Impella Education, Patient Management
Transporting a Patient on Impella® Heart Pump Support
This video is designed for those transporting patients supported with an Impella® heart pump. It provides background information on the approved Impella heart pumps and key information for use during transport.
The video describes how the left- and right-sided heart pumps work and the insertion locations for each. It also provides an overview of the components of each, pointing out similarities and distinguishing features. It then describes the Automated Impella Controller™ (AIC), explaining the functionality of each soft button (MUTE ALARM, FLOW CONTROL, DISPLAY, PURGE MENU, and MENU) and describing the elements of the AIC display.
The video describes the steps for transferring a patient supported with an Impella heart pump from one location to another, explaining that the AIC can be removed from the cart and placed on a bedrail for transport. After the patient is secured in the ambulance or aircraft, key steps include hanging the dextrose bag, plugging the AIC into a power source to keep battery charged, and, if the AIC has Impella Connect®, enabling flight mode.
During transport, monitor the placement signal waveform and motor current to ensure correct pump position. If an alarm occurs, there are a few steps that can be taken during transport.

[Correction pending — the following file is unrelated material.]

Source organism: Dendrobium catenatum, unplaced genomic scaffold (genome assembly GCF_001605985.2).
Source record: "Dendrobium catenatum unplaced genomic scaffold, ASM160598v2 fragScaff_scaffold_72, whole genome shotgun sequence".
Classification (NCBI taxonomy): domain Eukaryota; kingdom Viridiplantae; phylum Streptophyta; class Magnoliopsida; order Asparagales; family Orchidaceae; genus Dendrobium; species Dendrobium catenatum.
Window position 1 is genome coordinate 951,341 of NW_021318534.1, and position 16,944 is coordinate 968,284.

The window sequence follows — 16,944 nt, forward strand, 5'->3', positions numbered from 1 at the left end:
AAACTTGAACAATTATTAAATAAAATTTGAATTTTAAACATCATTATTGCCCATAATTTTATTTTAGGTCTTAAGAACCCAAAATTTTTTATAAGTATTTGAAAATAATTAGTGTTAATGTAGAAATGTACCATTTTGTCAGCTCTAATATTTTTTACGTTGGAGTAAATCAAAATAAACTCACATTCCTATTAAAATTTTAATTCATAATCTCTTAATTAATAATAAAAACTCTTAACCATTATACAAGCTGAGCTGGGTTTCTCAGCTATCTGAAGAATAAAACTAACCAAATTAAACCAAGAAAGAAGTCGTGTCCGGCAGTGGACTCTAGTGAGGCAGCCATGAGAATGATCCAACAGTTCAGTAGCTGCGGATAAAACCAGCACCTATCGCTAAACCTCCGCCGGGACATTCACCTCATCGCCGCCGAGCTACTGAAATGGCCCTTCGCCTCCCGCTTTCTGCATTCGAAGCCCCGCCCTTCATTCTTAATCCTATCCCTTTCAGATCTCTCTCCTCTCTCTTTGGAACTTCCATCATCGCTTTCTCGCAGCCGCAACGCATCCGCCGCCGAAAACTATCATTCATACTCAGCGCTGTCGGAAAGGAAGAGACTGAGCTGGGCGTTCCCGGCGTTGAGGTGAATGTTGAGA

- For an Impella Position in Aorta alarm, reduce P-level (flow) to P-2 until imaging is available upon arrival at the receiving hospital
- For a Suction alarm, since changes cannot be made to position during transport, assess volume status and if CVP is less than 10mmHg, give additional volume if necessary, to help resolve suction
- For a Purge Pressure Low alarm, assess for leaks or loose connections within the purge system
- For a Purge Pressure High alarm, assess tubing for kinks and ensure purge sidearm is straight
- or an Air in Purge System alarm, ensure that the dextrose bag is hung in an upright position during transport
The video concludes with some general patient care considerations, such as not raising the head of the bed higher than 30 degrees, assessing access site for bleeding and hematoma, and ensuring that the Impella catheter, cable, and purge tubing are not kinked or pulled. It also provides tips pertaining to defibrillation, CPR, and patients supported with both Impella and ECMO.